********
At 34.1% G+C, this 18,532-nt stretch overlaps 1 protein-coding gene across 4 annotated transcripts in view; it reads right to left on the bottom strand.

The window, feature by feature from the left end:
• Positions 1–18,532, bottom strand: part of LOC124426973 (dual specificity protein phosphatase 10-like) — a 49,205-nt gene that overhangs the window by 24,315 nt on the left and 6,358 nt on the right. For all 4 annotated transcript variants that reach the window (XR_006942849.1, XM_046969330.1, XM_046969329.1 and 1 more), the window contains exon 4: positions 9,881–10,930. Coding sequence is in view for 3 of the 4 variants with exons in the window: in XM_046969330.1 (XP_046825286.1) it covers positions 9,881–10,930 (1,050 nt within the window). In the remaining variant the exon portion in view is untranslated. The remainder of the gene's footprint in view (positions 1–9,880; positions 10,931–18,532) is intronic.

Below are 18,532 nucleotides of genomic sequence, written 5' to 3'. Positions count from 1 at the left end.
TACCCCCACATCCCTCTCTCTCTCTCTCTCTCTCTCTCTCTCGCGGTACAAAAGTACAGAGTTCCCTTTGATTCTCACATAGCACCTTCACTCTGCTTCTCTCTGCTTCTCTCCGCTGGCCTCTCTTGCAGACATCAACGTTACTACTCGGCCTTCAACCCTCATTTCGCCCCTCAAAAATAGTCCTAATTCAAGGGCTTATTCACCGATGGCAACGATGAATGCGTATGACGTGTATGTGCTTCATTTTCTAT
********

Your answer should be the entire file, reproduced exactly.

At 34.1% G+C, this 18,532-nt stretch overlaps 1 protein-coding gene across 4 annotated transcripts in view; it reads right to left on the bottom strand.

The window, feature by feature from the left end:
• Positions 1–18,532, bottom strand: part of LOC124426973 (dual specificity protein phosphatase 10-like) — a 49,205-nt gene that overhangs the window by 24,315 nt on the left and 6,358 nt on the right. For all 4 annotated transcript variants that reach the window (XR_006942849.1, XM_046969330.1, XM_046969329.1 and 1 more), the window contains exon 4: positions 9,881–10,930. Coding sequence is in view for 3 of the 4 variants with exons in the window: in XM_046969330.1 (XP_046825286.1) it covers positions 9,881–10,930 (1,050 nt within the window). In the remaining variant the exon portion in view is untranslated. The remainder of the gene's footprint in view (positions 1–9,880; positions 10,931–18,532) is intronic.

Below are 18,532 nucleotides of genomic sequence, written 5' to 3'. Positions count from 1 at the left end.
TACCCCCACATCCCTCTCTCTCTCTCTCTCTCTCTCTCTCTCGCGGTACAAAAGTACAGAGTTCCCTTTGATTCTCACATAGCACCTTCACTCTGCTTCTCTCTGCTTCTCTCCGCTGGCCTCTCTTGCAGACATCAACGTTACTACTCGGCCTTCAACCCTCATTTCGCCCCTCAAAAATAGTCCTAATTCAAGGGCTTATTCACCGATGGCAACGATGAATGCGTATGACGTGTATGTGCTTCATTTTCTAT